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Typed or printed Daniel P. Morris 

Application Number 



June 7, 1995 

First Named Inventor 


Art Unit 


Exa miner 

M. Kopec 

Applicant requests review of the final rejection In the above-Identified application. No amendments are being filed 
with this request. 

This request Is being filed with a notice of appeal. 

The review Is requested for the reason(s) stated on the attached sheet(s). 
Note: No more than Ave (5) pages may be provided. 

| | applicant/inventor. 

□ assignee of record t 
See 37 CFR 3.71. S 
(Form PTO/SB.<96) 

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Daniel P. Morris 

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| | attorney or agent acting under 37 CFR 1 .34. 
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April 19, 2006 

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& Patent Application of Date: April 20, 2006 

Applicants: Bednorz et al. Docket: YO987-074BZ 

Serial No.: 08/479,810 Group Art Unit: 1751 

Filed: June 7, 1995 Examiner: M. Kopec 


Mail Stop: AF 

Commissioner for Patents 
P.O. Box 1450 
Alexandria, VA 22313-1450 



This Pre-Appeal Brief is submitted in response to the Final Office Action dated 
October 20, 2005 and the Advisory Action dated December 28, 2005, please consider the 

Please charge any fee necessary to enter this paper and any previous paper to 
deposit account 09-0468. 

Since a three month extension of time fee has already been paid, no extension of 
time fee is necessary to enter this paper. 

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Applicants request the claim of priority in their paper submitted 04/27/1998 be granted. The Examiner 

did not respond to applicant's arguments in support thereof in responses of 08/02/1999, 03001/2004 

and other responses. Or, applicants request entry of a statement that this issue does not have to be 

decided to resove the issues in this appeal and thus the denial of priority is withdrawn. 


Claims 1-5, 7-11, 17, 19, 23, 28, 52-54, 59, 65, 72, 77-81, 86, 87, 94, 96-108, 144, 145, 149, 150, 

152-156, 158-161, 165, 166, 170, 171, 175, 176, 180, 181, 235, 236, 240, 241-252, 257, 261, 262, 

266, 267, 271, 272, 361-413, 414-427, 433, 434, 446, 448, 466-495 and 537-539 are rejected under 35 

U.S.C. 3 1 12, 2nd % as indefinite. The Examiner states at page 4 in the Rejection mailed 7/28/04: 

"The terms "layer-type", "perovskite-like", "rare-earth-like" and "near-rare earth" (claim 65) are 
vague and confusing. See MPEP 21 73.05. The question arises: What is meant by these terms? 
The terms "layer-type" and "perovskite-like" are unclear because the "type" or "like" terms are 
deemed to be indefinite. Terms such as "like", "similar", and "type" are indefinite. Additionally,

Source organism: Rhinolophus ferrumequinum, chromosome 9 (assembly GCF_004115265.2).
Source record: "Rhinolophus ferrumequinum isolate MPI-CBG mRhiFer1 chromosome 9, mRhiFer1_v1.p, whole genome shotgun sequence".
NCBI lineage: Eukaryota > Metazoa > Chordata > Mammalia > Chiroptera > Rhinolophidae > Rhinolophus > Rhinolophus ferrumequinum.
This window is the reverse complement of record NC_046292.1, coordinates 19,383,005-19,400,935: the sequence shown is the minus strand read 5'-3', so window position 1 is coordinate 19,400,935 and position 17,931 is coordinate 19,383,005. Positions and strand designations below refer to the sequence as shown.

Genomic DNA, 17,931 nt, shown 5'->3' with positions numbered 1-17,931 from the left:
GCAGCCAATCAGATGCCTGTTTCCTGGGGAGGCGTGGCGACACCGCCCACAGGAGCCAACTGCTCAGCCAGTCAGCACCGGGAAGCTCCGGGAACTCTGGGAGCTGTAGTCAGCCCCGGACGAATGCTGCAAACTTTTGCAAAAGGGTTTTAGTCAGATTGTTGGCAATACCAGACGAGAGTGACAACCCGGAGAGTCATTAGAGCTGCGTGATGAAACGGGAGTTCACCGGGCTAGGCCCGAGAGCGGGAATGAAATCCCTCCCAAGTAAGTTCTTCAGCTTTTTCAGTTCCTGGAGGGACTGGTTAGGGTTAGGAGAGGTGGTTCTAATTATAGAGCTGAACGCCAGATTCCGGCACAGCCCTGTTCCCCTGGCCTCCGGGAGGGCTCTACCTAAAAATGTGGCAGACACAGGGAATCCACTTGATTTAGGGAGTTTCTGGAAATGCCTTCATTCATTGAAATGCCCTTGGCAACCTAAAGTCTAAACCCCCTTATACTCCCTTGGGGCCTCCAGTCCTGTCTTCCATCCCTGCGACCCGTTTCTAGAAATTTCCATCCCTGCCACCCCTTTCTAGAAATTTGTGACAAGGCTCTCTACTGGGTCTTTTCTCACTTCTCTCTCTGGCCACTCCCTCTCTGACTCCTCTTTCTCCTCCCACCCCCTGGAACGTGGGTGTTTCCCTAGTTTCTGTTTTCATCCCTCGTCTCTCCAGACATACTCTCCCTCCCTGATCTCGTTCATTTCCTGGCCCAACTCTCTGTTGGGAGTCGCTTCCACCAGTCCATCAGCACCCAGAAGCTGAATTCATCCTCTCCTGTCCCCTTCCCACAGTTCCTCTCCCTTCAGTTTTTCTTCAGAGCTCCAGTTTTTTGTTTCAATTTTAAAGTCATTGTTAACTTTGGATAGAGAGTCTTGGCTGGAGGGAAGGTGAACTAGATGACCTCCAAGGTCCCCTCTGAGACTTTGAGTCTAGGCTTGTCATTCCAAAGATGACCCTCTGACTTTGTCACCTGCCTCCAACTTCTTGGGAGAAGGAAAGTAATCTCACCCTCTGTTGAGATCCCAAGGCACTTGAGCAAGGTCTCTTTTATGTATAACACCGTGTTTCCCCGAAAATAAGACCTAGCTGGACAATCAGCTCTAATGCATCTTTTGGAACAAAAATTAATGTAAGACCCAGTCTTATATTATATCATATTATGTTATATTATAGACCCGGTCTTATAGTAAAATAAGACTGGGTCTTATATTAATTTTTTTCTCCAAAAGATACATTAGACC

the newly added claims terminology "comprising a rare-earth characteristic", "comprising a layer 
characteristic" and "comprising a perovskite characteristic" are considered indefinite. The terms 
are considered identical in scope to the previously rejected terminology and are indefinite for the 
same reasons. " 

Applicants respectfully disagree. Since applicants have shown that the USPTO routinely issues 
patents with claims having elements containing the language as "like," "similar" and "type," these 
terms are not only not considered per se indefinite but are accepted as definite by the USPTO. 
Applicant's response of 03-01-2004 (received by USPTO 03-03- 2004, entitled "Fourth 
Supplementary Amendment") lists claims from 81 issued US patents that use the terms 
"perovskite-like", "rare-earth-like", "layer-like" and "layer-type" which are the same terms rejected as 
indefinite by the Examiner. MPEP 2173.05(b) "Relative Terminology" states "[t]he fact that claim 
language, including terms of degree, may not be precise, does not automatically render the claim 
indefinite under 35 U.S.C. 112, second paragraph. ... Acceptability of the claim language depends on 
whether one of ordinary skill in the art would understand what is claimed, in light of the specification." 
The Examiner has presented no reasons why "one of ordinary skill in the art would [not] understand 
what is claimed." Attachments A of applicants' response of 1 1-28-1997 (received by USPTO 
12-2-1997) (Response -1 1-28-97) identifies 68 issued US patents using the term "rare earth like" or 
"rare earth and the like". Attachment B of Response -1 1-28-97 identifies 4 issued US patents 
containing the claims term "rare earth like." Attachment C of Response -1 1-28-97 identifies 107 
issued US patents containing the term "perovskite-like" Attachment D of Response -1 1-28-97 
identifies 2 issued US patents containing the claim term "perovskite-like." Attachment E of Response 
-1 1-28-97 identifies a section of a book "Structure of Perovskite-type Compounds." Attachment F of 
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Response -1 1-28-97 identifies a section of a book entitled "D- Perovskite-type Superconducting 
Structures." Attachment L of Response -1 1-28-97 identifies a section of a book entitled which states 
"layered-type superconductors with transition temperatures in the reasonable high range from 4 to 7 K 
have been known for a long time." Attachment M of Response -1 1-28-97 identifies more than 1000 
patents contain the term ceramic within one word of like. At page 5 of the Office action of 10-28-2004 
the Examiner states "Each patent is considered on its own merits. ... In the present case; however, the 
term "rare-earth-like" and "perovskite-like" are unclear." However, the Examiner has not stated why 
these terms are in the Examiner's view "unclear", but the identical terms in the cited issued patents are 
not unclear. The Examiner provides no standard against which to make such a determination. Thus the 
Examiner has not made a prima facie case of indefiniteness. Attachment E of the "FIRST 
SUPPLEMENTAL AMENDMENT" submitted 03-01-2005 contains a copy of the book "Structure,